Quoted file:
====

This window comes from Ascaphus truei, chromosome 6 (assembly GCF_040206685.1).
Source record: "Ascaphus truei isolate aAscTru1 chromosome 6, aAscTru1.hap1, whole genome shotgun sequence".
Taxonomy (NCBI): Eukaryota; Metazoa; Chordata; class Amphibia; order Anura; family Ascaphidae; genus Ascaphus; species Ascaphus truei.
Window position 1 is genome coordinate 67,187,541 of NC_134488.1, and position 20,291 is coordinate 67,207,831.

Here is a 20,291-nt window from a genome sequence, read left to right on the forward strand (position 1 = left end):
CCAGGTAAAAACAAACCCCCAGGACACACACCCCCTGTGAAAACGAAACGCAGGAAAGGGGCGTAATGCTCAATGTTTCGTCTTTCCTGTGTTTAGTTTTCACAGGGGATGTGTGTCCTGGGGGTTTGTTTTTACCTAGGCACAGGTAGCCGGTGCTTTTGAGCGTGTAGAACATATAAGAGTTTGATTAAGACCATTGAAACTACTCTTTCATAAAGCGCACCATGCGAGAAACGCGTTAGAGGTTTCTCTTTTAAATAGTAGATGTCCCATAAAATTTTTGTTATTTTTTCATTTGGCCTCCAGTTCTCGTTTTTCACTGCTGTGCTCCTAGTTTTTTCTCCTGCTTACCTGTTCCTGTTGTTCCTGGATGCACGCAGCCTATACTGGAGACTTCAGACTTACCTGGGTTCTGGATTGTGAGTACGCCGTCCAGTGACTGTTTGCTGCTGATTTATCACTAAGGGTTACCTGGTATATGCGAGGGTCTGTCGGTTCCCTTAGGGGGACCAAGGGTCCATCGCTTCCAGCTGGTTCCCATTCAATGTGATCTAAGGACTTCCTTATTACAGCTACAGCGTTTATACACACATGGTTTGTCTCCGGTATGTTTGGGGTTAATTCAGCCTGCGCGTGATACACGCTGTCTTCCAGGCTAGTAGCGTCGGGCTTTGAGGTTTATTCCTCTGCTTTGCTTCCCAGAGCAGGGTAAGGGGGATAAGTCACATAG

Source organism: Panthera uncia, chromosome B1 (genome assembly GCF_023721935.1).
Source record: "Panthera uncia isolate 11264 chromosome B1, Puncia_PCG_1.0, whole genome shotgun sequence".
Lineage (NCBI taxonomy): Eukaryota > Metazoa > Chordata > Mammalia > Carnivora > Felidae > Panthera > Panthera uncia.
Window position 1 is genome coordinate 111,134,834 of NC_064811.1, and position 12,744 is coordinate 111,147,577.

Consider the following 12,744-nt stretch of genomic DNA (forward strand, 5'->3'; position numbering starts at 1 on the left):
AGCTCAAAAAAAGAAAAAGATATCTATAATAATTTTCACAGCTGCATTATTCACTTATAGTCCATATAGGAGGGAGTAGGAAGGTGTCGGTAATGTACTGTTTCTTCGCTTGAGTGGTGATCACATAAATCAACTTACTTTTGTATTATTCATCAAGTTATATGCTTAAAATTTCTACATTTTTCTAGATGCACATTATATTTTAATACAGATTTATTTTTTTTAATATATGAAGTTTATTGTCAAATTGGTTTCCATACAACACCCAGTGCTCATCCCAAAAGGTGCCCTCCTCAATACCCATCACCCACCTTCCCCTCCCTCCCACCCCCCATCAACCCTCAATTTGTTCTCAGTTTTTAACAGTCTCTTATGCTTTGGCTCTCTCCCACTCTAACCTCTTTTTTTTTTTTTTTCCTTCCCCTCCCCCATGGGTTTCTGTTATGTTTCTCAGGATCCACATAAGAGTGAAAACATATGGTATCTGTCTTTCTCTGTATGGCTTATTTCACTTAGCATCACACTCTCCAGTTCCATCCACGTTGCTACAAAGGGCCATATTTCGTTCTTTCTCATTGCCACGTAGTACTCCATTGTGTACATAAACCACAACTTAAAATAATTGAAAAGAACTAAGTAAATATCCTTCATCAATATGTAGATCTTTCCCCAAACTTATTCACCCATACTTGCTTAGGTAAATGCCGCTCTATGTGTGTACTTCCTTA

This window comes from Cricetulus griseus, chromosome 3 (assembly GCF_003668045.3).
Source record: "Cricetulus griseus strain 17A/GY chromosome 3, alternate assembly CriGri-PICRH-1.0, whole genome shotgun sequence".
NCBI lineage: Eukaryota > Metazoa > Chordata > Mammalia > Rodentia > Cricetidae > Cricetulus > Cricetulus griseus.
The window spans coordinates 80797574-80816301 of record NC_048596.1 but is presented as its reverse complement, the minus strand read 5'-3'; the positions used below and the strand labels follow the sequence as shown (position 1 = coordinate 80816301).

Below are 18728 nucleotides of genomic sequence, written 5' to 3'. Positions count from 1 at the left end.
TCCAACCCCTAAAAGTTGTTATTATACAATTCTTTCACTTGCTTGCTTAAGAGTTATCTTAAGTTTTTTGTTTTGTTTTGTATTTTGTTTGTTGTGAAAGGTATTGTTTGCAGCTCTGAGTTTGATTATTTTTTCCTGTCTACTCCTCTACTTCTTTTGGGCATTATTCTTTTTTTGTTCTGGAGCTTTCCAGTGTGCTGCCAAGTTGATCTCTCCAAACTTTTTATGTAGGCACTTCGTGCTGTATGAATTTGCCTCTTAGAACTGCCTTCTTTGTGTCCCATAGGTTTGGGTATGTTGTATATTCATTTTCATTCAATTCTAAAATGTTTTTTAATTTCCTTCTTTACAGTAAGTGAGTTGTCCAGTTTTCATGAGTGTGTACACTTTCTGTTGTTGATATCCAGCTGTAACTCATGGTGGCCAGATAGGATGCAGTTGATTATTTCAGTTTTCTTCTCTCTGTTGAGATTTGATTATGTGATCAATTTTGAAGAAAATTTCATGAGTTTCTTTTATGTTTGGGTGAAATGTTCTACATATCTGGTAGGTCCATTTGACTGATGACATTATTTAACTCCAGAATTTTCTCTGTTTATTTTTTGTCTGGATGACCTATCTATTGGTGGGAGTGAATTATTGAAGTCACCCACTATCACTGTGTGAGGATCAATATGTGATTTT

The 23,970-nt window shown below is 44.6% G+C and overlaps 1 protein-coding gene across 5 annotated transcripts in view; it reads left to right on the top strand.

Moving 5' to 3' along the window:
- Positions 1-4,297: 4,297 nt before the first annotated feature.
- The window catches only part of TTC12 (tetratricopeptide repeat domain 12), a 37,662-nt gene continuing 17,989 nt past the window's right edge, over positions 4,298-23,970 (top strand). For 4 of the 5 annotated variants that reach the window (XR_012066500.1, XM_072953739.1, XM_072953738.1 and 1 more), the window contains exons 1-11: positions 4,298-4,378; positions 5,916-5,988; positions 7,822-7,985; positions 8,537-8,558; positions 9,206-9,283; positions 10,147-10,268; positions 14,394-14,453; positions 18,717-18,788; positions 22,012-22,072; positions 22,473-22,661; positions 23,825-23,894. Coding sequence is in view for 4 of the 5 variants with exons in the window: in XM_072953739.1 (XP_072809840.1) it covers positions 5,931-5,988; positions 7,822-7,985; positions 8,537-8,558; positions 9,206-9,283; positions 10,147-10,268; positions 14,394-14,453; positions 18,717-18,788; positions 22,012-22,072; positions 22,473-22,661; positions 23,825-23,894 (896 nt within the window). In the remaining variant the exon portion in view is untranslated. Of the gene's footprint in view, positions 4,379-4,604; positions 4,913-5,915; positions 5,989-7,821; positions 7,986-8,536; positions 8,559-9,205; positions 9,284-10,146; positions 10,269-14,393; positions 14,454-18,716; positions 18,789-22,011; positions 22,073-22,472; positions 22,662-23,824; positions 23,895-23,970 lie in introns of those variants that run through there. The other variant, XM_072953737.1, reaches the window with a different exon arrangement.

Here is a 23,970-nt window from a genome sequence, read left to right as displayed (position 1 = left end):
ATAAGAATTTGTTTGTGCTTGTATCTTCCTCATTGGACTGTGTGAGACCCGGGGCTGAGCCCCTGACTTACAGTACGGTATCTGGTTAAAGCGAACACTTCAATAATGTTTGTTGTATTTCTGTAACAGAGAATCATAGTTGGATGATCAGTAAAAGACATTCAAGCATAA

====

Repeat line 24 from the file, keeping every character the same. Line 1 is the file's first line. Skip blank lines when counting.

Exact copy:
ATAAGAATTTGTTTGTGCTTGTATCTTCCTCATTGGACTGTGTGAGACCCGGGGCTGAGCCCCTGACTTACAGTACGGTATCTGGTTAAAGCGAACACTTCAATAATGTTTGTTGTATTTCTGTAACAGAGAATCATAGTTGGATGATCAGTAAAAGACATTCAAGCATAA